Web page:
Hushpuppy (Quvenzhané Wallis), a courageous and untamed six-year-old explorer, lives with her father, Wink (Dwight Henry), in a remote community known as the Bathtub. Living in a detached, yet idyllic society, Hushpuppy has, like the other dwellers, been forced to mature quickly and become entirely self-sufficient, spending her days finding food to keep herself alive. Their stark way of life is tested, however, when a fatal storm rears its ugly head, bringing about the threat of ultimate destruction.
Bursting with vivid artistry and child-like charm, Beasts Of The Southern Wild reveals the disasters of the world exclusively through Hushpuppy’s perspective. From the disinterested and habitual way she lights the stove with a flamethrower to her fearless and freewheeling, yet remarkably innocent nature, it’s made clear from the offset that Hushpuppy is a child whose life is deeply rooted in the very fabric of nature and whose been forced to mature quickly only to ensure she has the very best chance in life.
The script, co-written by Benh Zeitlin (who also makes his directorial debut) and Lucy Alibar, thankfully never dwells on the day-to-day hardships Hushpuppy and those of the Bathtub have to face, but also never downplays them either. It’s perhaps because Benh and Alibar demonstrate those difficulties as the norm that enables Beasts Of The Southern Wild to be so accessible and believable – a way of life that’s both difficult to endure, yet rewarding in its simplicity and nonmaterialistic disposition.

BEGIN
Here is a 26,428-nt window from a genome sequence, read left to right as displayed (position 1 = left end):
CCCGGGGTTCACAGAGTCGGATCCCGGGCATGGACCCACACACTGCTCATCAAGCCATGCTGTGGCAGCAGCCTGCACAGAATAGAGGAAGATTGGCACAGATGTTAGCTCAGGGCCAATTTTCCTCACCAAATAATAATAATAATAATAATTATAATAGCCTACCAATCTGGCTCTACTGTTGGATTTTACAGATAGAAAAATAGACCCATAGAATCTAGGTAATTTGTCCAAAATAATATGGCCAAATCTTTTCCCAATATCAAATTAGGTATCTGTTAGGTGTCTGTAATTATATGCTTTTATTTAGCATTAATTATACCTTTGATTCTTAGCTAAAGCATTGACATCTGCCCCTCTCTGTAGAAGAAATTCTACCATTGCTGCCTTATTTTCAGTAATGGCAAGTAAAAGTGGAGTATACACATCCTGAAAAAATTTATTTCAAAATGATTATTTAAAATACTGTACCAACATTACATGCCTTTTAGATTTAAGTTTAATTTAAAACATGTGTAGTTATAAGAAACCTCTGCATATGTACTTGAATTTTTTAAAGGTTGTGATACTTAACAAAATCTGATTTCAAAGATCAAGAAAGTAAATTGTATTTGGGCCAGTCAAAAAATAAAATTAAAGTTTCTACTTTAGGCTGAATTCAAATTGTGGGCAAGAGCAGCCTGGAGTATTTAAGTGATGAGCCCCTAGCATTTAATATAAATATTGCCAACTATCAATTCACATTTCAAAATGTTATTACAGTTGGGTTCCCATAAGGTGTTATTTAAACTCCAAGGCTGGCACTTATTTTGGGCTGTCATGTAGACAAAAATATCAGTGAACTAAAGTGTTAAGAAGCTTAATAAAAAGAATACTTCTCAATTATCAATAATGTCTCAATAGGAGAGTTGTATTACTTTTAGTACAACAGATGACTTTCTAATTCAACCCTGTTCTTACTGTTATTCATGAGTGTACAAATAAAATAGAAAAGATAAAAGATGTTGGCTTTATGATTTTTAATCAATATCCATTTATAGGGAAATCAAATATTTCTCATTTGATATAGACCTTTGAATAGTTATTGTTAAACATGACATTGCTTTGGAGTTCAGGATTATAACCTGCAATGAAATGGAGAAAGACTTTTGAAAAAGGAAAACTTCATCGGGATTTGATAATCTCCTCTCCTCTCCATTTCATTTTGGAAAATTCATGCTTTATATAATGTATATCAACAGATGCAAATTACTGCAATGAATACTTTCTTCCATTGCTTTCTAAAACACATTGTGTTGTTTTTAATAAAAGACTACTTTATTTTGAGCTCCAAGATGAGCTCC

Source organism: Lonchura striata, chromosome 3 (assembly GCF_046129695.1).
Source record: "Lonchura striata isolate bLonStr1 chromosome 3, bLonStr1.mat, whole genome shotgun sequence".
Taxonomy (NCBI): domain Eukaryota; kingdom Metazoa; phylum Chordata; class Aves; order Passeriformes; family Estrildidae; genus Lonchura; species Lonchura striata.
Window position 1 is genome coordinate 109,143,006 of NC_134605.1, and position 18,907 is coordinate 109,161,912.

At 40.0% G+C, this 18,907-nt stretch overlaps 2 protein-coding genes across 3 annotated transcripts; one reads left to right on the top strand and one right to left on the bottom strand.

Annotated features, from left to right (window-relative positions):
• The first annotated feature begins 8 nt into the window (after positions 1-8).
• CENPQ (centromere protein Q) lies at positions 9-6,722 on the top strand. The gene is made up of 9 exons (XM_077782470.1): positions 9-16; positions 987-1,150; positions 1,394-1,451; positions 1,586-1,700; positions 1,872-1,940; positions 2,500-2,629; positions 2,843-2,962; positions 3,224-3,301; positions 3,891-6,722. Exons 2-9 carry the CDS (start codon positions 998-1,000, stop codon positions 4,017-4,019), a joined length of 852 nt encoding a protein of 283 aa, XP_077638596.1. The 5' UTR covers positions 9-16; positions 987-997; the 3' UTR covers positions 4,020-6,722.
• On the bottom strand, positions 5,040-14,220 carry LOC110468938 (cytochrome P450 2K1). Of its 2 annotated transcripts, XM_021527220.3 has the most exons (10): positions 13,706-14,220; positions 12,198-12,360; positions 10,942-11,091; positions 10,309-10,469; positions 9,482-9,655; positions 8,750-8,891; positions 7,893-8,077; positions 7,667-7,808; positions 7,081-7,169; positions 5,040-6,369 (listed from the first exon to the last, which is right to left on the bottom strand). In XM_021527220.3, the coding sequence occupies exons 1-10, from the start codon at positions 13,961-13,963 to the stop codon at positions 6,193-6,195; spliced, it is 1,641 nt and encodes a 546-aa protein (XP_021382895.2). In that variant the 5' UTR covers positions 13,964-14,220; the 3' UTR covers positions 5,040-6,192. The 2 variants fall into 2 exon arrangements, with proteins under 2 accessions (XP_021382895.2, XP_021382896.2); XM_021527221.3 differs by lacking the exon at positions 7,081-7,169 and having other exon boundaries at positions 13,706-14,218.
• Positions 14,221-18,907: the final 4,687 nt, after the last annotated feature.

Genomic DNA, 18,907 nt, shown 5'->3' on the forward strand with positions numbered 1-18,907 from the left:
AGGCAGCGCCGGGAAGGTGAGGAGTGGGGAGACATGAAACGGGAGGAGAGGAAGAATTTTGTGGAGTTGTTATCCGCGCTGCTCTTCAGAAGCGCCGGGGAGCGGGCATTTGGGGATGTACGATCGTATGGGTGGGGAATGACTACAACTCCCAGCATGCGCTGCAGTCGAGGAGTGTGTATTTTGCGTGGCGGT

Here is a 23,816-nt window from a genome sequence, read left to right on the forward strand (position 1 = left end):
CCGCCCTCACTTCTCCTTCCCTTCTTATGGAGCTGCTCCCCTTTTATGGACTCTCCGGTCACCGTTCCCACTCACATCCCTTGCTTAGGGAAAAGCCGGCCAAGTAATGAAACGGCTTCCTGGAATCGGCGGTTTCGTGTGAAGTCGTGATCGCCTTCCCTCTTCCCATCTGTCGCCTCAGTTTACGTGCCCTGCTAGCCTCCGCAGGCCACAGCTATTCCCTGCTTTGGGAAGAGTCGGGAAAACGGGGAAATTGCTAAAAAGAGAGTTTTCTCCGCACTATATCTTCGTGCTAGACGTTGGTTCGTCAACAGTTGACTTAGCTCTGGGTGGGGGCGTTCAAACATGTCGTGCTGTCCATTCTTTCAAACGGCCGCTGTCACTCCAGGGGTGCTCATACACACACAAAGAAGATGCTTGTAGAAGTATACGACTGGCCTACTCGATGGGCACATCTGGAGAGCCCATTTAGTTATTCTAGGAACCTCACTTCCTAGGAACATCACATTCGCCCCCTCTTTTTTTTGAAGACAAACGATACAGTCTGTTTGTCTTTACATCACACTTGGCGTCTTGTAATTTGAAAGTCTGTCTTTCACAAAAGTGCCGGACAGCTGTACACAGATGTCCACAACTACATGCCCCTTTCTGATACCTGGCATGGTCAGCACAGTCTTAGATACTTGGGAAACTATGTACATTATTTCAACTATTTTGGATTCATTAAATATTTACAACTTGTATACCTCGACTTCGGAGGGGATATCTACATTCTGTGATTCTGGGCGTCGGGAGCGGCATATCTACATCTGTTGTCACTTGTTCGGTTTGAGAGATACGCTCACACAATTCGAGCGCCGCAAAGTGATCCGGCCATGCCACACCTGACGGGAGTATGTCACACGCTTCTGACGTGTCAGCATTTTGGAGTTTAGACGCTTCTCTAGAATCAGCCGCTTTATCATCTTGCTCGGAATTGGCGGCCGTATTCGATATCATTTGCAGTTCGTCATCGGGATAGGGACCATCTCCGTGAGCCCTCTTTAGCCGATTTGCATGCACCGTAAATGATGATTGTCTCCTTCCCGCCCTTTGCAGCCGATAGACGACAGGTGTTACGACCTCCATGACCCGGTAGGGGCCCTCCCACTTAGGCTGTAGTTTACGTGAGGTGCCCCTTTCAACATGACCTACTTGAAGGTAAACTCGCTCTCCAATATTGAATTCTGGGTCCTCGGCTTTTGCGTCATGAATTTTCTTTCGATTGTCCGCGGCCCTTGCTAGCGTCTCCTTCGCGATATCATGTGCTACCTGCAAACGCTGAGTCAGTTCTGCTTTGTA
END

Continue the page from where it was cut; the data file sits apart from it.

It’s an approach that makes the film immediately beguiling. Almost otherworldly in its visuals, capped off with powerful uses of allegories to represent the impending storm (a herd of aurochs being the most successful in their dominating scale and sheer ferocity), Behn displays a skill way beyond his maturity and aptitude. He handles the material with such care and attention-to-detail that makes the film such a treat to enjoy and devour from the very first frame to the very last.
His control may waver somewhat towards the halfway point, but its cleverly obscured by the films other elements, such as Zeitlin and Dan Romer’s enchanting score, the unbounded and unearthly colour palette sheathed by cinematographer Ben Richardson and Wallis’ revelatory, poetic and laudable central performance (Henry, too, is deserving of special felicitation). He redeems himself come the end though, with a final scene fraught with such stirring and radiant passion that will leave you beaming from ear to ear.
Beasts Of The Southern Wild is, without a shadow of a doubt, one of the most original, absorbing and lyrical pieces of filmmaking in some years. It’s difficult to comprehend how an accumulation of such talented, yet inexperienced and novice individuals (Wallis is a total newcomer, while Henry was previously a baker who survived Hurricane Katrina firsthand) could piece together something as magical as what’s on display here. An unquestionable treasure, and perhaps the less distracting use of shaky cam to exist, ever.